Nature on Display
This describes a now extinct massive ground sloth. The species' actually existed during the Ice Ages 10k+ years ago and died off as the glaciers started melting. I learned that even invincible looking species could be heavily impacted by change in climate; almost like a warning to humans. These creatures as I learned were some of the biggest most feared animals in the area and still suffered extinction.
Nature and Ethics
This picture is one of the environments in Florida: a special type of marsh called the tidal marsh. These marshes offer valuable protections from storm, filter out sediments and pollutants, and have wide varieties of species and the like. Leopold's views definitely apply here. The interaction and shear beauty of the organization of the ecosystem and the like draw us to conserve it although it does provide high long term economic value because of the losses it creates by acting like a barrier. Through other ecosystems like the Butterfly Garden, one could get a sense of the sheer greatness of nature and people interacted carefully with the species'. As Leopold says and I agree: People tend to protect the more beautiful animals and if the same approach was shown to ecosystems, the world would be a much better place.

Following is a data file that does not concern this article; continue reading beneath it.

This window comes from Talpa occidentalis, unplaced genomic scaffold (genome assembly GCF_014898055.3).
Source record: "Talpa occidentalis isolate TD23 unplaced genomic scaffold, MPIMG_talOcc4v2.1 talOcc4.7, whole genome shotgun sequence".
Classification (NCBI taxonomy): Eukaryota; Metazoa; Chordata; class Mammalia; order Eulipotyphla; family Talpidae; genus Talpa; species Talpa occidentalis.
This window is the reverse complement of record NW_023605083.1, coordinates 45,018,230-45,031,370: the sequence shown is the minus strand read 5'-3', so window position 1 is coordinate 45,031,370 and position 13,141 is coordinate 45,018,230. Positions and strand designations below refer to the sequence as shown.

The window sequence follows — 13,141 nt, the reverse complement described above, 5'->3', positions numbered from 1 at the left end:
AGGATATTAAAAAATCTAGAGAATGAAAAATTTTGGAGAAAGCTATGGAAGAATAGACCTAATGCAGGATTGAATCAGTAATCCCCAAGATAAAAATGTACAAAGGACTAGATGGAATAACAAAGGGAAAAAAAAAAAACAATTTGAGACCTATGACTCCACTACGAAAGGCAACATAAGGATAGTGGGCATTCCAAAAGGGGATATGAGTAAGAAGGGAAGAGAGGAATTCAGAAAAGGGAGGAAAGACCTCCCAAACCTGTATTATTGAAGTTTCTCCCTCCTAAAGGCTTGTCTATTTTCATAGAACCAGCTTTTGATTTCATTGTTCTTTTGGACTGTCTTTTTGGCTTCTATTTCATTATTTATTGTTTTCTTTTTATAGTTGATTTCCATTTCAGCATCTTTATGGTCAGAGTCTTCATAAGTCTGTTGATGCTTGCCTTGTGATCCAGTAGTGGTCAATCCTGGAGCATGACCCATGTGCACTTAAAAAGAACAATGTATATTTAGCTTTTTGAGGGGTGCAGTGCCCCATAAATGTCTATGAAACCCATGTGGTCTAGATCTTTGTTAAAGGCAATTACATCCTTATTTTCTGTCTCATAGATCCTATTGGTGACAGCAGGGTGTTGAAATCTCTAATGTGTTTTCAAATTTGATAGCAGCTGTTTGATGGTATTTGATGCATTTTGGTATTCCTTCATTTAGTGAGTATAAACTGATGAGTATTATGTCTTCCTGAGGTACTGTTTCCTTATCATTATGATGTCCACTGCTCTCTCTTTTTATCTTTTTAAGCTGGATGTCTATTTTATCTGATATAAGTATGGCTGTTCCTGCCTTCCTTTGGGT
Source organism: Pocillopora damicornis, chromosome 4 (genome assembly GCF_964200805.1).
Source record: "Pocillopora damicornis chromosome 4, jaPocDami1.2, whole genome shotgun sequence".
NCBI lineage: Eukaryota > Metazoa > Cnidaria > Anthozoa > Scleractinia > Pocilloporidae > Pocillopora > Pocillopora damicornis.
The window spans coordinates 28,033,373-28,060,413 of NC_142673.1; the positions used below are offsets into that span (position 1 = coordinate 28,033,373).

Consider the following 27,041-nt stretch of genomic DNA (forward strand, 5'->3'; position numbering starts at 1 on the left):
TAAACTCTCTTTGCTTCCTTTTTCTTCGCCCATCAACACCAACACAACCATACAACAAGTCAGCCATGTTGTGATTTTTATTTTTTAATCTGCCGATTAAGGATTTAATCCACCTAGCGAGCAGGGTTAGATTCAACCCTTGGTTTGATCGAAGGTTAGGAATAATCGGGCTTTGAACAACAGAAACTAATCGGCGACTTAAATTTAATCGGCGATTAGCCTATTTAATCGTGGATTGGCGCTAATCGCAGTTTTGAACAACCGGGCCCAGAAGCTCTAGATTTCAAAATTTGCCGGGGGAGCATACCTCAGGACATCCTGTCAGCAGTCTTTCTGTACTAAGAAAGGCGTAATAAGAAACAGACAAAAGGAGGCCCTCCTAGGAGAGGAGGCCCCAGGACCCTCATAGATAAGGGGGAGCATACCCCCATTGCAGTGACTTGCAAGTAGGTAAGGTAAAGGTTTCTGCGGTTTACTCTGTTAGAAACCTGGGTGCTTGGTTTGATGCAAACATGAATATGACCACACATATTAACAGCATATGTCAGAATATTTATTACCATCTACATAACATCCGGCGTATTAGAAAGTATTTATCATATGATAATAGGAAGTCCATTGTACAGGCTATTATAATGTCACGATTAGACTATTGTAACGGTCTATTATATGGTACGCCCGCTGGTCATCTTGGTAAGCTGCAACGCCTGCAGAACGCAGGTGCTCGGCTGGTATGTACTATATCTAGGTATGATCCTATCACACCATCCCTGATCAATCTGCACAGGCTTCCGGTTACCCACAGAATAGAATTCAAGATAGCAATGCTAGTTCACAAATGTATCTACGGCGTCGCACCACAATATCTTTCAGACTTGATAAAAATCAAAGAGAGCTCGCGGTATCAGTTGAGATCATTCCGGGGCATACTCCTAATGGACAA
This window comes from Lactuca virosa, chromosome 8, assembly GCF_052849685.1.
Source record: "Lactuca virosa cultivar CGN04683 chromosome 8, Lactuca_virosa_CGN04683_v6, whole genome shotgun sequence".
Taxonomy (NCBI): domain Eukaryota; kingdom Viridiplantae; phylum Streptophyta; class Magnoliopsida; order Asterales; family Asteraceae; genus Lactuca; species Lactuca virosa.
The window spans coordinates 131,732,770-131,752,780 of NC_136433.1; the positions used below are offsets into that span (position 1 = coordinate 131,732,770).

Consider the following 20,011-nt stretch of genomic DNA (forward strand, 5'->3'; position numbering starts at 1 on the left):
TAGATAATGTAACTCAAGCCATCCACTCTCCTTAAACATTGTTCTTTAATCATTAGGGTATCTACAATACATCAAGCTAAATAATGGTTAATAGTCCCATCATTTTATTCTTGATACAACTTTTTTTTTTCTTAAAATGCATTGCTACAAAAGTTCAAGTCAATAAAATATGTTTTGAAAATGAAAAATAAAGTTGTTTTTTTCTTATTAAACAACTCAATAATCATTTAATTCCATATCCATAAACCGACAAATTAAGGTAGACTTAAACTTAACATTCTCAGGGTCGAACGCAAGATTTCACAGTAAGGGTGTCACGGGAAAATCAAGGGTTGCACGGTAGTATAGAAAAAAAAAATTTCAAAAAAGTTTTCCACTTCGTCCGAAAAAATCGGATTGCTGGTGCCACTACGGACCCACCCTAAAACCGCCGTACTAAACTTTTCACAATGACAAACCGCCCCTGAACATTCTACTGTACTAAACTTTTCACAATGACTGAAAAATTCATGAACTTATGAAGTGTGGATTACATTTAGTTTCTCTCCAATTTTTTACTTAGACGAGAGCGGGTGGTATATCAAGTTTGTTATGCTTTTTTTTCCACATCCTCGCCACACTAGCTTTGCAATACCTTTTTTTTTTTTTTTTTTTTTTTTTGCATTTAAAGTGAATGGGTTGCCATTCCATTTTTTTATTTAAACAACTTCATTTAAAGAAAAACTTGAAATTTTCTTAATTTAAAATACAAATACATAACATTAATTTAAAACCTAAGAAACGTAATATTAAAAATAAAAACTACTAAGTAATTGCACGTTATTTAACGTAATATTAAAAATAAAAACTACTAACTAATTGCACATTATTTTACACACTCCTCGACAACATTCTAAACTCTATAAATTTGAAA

Nature and the Human Spirit
The butterfly garden happened to give me a mysterious view of like seeing nature as otherworldly and special in its own way. Seeing the beautiful landscape which includes the small pond, the greenery, the citrus fruits that attracted certain species and the general awestruck audiences that strolled through the path, I was highly enlightened about how humans and nature should interact and how much better it would be if we preserved the nature. The museum shows how much greater nature is at even community levels than we generally get a chance to observe. This almost reminds us of how lucky we are to live in such a complex network and that any break in the chain will effect us in the long run.